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    Type 1 Diabetes Mellitus, Self-Care, Adult

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    Dec.20.2022
    Type 1 Diabetes Mellitus, Self-Care, Adult

    Type 1 Diabetes Mellitus, Self-Care, Adult

    Caring for yourself after you have been diagnosed with type 1 diabetes (type 1 diabetes mellitus) means keeping your blood sugar (glucose) within target range with a balance of:
    • Insulin.
    • Nutrition.
    • Exercise.
    • Lifestyle changes.
    • Other medicines, if needed.
    • Support from your team of health care providers and others.

    The following information explains what you need to know to manage your diabetes at home.

    What are the risks?

    Having diabetes puts you at higher risk for other long-term (chronic) conditions, such as heart disease and kidney disease. These problems can get worse if you do not keep your blood glucose within the target range.

    How to monitor blood glucose

    Hands showing right hand using lancet pen on left ring finger, with glucometer in background.
    • Check your blood glucose levels frequently by using either a blood glucose meter or a continuous blood glucose monitor or as told by your health care provider.
    • Have your A1C (hemoglobin A1C) level checked two or more times a year, or as often as told by your health care provider.
    • Your health care provider will set individualized treatment goals for you. Generally, the goal of treatment is to maintain the following blood glucose levels:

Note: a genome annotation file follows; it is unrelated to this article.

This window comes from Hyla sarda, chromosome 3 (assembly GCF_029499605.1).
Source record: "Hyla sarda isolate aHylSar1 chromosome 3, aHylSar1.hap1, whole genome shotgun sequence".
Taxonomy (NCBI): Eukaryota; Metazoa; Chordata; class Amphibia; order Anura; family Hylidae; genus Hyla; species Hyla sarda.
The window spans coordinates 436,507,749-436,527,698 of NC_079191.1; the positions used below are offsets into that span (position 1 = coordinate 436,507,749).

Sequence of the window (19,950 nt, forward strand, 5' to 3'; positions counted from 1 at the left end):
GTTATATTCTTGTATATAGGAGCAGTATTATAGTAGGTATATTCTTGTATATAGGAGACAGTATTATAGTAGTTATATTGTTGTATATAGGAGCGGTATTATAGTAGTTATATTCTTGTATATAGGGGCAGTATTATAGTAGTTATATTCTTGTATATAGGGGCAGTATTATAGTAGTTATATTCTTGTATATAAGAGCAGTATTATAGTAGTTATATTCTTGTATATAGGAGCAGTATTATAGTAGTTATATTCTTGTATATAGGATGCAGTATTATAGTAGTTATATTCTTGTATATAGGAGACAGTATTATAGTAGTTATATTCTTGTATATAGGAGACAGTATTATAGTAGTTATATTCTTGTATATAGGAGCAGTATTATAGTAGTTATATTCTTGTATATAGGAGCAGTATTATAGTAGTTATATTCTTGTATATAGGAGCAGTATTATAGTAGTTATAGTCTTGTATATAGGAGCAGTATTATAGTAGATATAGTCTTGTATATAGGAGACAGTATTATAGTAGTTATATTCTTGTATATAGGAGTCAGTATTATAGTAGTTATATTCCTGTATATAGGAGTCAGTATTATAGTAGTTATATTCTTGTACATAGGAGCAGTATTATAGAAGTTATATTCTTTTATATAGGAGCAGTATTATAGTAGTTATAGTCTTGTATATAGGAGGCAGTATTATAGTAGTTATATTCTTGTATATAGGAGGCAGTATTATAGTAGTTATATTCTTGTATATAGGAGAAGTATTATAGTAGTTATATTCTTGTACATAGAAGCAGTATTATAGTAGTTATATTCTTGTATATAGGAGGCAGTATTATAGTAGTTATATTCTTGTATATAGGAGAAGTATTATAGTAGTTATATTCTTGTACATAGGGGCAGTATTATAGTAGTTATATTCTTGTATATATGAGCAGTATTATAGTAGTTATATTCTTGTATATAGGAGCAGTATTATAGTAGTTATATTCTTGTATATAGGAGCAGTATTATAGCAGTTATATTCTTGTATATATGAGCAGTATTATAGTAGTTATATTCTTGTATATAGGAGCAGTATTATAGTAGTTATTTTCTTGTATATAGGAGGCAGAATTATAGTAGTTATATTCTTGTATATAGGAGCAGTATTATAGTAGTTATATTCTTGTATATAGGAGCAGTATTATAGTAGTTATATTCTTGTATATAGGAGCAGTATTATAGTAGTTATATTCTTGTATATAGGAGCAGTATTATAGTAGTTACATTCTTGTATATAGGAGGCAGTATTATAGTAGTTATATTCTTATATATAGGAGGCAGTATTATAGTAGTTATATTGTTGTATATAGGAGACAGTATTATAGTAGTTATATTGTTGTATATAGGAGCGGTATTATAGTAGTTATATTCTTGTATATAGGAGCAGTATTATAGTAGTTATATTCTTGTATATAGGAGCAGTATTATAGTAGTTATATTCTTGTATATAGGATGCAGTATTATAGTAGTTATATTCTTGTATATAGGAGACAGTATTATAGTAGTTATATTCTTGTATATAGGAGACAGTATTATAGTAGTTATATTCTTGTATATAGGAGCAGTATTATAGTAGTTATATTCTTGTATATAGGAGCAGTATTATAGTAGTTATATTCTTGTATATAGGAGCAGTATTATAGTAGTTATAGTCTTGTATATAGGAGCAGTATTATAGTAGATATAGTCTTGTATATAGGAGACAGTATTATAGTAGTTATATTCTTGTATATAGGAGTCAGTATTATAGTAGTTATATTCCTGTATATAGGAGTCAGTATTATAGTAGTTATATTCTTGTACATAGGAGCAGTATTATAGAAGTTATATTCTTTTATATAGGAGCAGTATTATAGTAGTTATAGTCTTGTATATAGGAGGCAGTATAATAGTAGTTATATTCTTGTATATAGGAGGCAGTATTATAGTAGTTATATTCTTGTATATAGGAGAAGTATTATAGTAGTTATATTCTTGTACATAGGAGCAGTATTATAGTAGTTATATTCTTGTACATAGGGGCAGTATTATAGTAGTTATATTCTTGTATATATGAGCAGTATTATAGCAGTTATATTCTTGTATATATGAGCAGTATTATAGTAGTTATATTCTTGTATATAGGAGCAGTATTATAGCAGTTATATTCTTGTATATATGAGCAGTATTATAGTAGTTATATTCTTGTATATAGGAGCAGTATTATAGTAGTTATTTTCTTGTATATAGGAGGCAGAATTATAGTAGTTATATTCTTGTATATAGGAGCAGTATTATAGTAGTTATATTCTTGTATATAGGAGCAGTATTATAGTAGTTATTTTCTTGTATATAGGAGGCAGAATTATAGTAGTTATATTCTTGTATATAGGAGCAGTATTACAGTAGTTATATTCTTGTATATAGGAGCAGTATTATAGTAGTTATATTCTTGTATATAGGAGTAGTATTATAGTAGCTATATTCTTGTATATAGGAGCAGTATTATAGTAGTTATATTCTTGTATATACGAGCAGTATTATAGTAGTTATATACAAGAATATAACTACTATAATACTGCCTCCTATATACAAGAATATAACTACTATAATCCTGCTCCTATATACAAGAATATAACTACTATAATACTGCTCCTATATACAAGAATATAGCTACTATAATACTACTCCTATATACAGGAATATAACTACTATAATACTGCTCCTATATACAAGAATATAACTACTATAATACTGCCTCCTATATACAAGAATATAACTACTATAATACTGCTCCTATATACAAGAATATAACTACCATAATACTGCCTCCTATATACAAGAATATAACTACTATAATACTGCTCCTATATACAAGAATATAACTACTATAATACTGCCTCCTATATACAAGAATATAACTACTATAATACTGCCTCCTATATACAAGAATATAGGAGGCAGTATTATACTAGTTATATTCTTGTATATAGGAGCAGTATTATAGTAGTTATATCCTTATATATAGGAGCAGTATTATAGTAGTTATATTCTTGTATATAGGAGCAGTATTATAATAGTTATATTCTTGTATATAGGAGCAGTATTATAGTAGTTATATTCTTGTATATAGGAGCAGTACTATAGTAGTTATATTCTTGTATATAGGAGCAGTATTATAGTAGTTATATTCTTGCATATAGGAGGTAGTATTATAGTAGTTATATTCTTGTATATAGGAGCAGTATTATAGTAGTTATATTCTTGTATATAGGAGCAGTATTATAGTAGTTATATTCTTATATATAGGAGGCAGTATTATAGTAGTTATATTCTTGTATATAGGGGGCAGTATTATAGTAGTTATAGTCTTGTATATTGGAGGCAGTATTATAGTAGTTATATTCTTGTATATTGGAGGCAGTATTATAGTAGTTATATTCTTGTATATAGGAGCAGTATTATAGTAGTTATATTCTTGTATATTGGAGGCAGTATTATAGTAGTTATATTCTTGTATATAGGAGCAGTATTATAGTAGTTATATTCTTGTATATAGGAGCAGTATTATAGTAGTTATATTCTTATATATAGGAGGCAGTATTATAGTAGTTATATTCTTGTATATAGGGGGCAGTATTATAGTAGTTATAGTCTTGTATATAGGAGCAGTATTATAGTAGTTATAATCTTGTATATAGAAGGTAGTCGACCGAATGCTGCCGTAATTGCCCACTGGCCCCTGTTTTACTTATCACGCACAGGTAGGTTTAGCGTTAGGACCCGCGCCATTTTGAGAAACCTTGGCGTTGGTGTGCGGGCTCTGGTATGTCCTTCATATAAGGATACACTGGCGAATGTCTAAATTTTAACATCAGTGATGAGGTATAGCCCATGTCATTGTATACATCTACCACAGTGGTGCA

• Before meals (preprandial): 80–130 mg/dL (4.4–7.2 mmol/L).
      • After meals (postprandial): below 180 mg/dL (10 mmol/L).
      • Hemoglobin A1C level: less than 7%.

    Follow these instructions at home:

    Medicines

    • Take over-the-counter and prescription medicines only as told by your health care provider.
    • Take your insulin and other medicines every day as told.
    • Do not run out of insulin or other medicines that you take. Plan ahead so you always have these available.
    • Adjust your insulin delivery system (insulin pump) or dosage based on how physically active you are and what foods you eat. Your health care provider will tell you how to adjust your dosage.

    Eating and drinking

    A plate with examples of foods in a healthy diet.

    What you eat and drink affects your blood glucose and insulin dosage. Making good choices helps to control your diabetes and prevent other health problems. A healthy meal plan includes eating lean proteins, complex carbohydrates, fresh fruits and vegetables, low-fat dairy products, and healthy fats.

    Make an appointment to see a registered dietitian to help you create an eating plan that is right for you. Make sure that you:
    • Follow instructions from your health care provider about eating or drinking.
    • Drink enough fluid to keep your urine pale yellow.
    • Monitor how many grams of carbohydrates you eat. You can do this by learning how to count carbohydrates, by reading food labels, and by learning the standard serving sizes of food.
    • Follow your sick-day plan whenever you cannot eat or drink as usual. Make this plan in advance with your health care provider.

    Always have a 15-gram rapid-acting carbohydrate snack with you to treat low blood sugar (hypoglycemia).

    Activity

    • Exercise regularly, as told by your health care provider. This may include:
      • Stretching and doing strength exercises, such as yoga or weight lifting, 3 or more times a week.
      • Doing 150 minutes or more of moderate-intensity exercise or 75 minutes or more of vigorous-intensity exercise each week. This could be brisk walking, biking, or water aerobics.
        • Spread out your activity over 3 or more days of the week.